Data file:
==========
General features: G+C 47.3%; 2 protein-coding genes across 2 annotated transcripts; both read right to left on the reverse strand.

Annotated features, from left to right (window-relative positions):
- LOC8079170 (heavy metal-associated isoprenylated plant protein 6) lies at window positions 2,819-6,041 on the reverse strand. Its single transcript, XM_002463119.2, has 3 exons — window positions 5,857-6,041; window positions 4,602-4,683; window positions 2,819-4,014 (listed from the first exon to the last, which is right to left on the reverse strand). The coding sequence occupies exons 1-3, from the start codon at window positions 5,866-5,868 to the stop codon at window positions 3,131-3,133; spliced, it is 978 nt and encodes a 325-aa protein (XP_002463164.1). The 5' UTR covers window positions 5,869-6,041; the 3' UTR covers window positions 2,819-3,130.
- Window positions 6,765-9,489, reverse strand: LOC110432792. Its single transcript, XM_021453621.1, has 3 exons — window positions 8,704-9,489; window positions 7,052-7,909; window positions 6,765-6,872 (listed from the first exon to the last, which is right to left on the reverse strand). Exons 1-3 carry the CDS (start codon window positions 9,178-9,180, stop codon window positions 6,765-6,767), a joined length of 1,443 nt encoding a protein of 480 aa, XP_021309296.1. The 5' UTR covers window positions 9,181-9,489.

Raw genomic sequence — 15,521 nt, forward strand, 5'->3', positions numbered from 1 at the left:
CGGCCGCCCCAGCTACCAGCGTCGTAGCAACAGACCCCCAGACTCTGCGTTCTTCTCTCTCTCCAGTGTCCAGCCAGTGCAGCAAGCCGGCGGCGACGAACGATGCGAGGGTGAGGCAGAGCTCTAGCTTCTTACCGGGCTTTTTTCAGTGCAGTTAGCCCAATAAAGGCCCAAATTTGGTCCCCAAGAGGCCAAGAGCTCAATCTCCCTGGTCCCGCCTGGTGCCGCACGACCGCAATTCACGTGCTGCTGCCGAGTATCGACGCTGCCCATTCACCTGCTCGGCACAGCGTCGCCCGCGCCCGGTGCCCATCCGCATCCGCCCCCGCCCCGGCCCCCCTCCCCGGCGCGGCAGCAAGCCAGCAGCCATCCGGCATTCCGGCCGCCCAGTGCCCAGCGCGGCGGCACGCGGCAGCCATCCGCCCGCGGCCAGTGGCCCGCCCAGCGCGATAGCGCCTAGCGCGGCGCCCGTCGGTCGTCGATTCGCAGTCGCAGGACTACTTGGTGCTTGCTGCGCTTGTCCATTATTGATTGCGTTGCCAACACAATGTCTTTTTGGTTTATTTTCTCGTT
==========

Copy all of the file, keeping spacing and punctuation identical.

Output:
General features: G+C 47.3%; 2 protein-coding genes across 2 annotated transcripts; both read right to left on the reverse strand.

Annotated features, from left to right (window-relative positions):
- LOC8079170 (heavy metal-associated isoprenylated plant protein 6) lies at window positions 2,819-6,041 on the reverse strand. Its single transcript, XM_002463119.2, has 3 exons — window positions 5,857-6,041; window positions 4,602-4,683; window positions 2,819-4,014 (listed from the first exon to the last, which is right to left on the reverse strand). The coding sequence occupies exons 1-3, from the start codon at window positions 5,866-5,868 to the stop codon at window positions 3,131-3,133; spliced, it is 978 nt and encodes a 325-aa protein (XP_002463164.1). The 5' UTR covers window positions 5,869-6,041; the 3' UTR covers window positions 2,819-3,130.
- Window positions 6,765-9,489, reverse strand: LOC110432792. Its single transcript, XM_021453621.1, has 3 exons — window positions 8,704-9,489; window positions 7,052-7,909; window positions 6,765-6,872 (listed from the first exon to the last, which is right to left on the reverse strand). Exons 1-3 carry the CDS (start codon window positions 9,178-9,180, stop codon window positions 6,765-6,767), a joined length of 1,443 nt encoding a protein of 480 aa, XP_021309296.1. The 5' UTR covers window positions 9,181-9,489.

Raw genomic sequence — 15,521 nt, forward strand, 5'->3', positions numbered from 1 at the left:
CGGCCGCCCCAGCTACCAGCGTCGTAGCAACAGACCCCCAGACTCTGCGTTCTTCTCTCTCTCCAGTGTCCAGCCAGTGCAGCAAGCCGGCGGCGACGAACGATGCGAGGGTGAGGCAGAGCTCTAGCTTCTTACCGGGCTTTTTTCAGTGCAGTTAGCCCAATAAAGGCCCAAATTTGGTCCCCAAGAGGCCAAGAGCTCAATCTCCCTGGTCCCGCCTGGTGCCGCACGACCGCAATTCACGTGCTGCTGCCGAGTATCGACGCTGCCCATTCACCTGCTCGGCACAGCGTCGCCCGCGCCCGGTGCCCATCCGCATCCGCCCCCGCCCCGGCCCCCCTCCCCGGCGCGGCAGCAAGCCAGCAGCCATCCGGCATTCCGGCCGCCCAGTGCCCAGCGCGGCGGCACGCGGCAGCCATCCGCCCGCGGCCAGTGGCCCGCCCAGCGCGATAGCGCCTAGCGCGGCGCCCGTCGGTCGTCGATTCGCAGTCGCAGGACTACTTGGTGCTTGCTGCGCTTGTCCATTATTGATTGCGTTGCCAACACAATGTCTTTTTGGTTTATTTTCTCGTT